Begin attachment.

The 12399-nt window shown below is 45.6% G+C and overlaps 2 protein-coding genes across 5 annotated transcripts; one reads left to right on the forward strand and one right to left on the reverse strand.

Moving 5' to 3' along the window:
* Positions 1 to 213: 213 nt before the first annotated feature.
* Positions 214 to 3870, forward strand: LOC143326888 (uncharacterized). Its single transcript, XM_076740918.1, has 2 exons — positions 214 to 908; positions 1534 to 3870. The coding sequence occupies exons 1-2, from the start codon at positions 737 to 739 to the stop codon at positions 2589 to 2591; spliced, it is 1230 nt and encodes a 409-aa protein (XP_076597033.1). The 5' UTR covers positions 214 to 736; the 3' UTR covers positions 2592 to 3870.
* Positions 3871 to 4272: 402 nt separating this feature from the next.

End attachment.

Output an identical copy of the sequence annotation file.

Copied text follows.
The 12399-nt window shown below is 45.6% G+C and overlaps 2 protein-coding genes across 5 annotated transcripts; one reads left to right on the forward strand and one right to left on the reverse strand.

Moving 5' to 3' along the window:
* Positions 1 to 213: 213 nt before the first annotated feature.
* Positions 214 to 3870, forward strand: LOC143326888 (uncharacterized). Its single transcript, XM_076740918.1, has 2 exons — positions 214 to 908; positions 1534 to 3870. The coding sequence occupies exons 1-2, from the start codon at positions 737 to 739 to the stop codon at positions 2589 to 2591; spliced, it is 1230 nt and encodes a 409-aa protein (XP_076597033.1). The 5' UTR covers positions 214 to 736; the 3' UTR covers positions 2592 to 3870.
* Positions 3871 to 4272: 402 nt separating this feature from the next.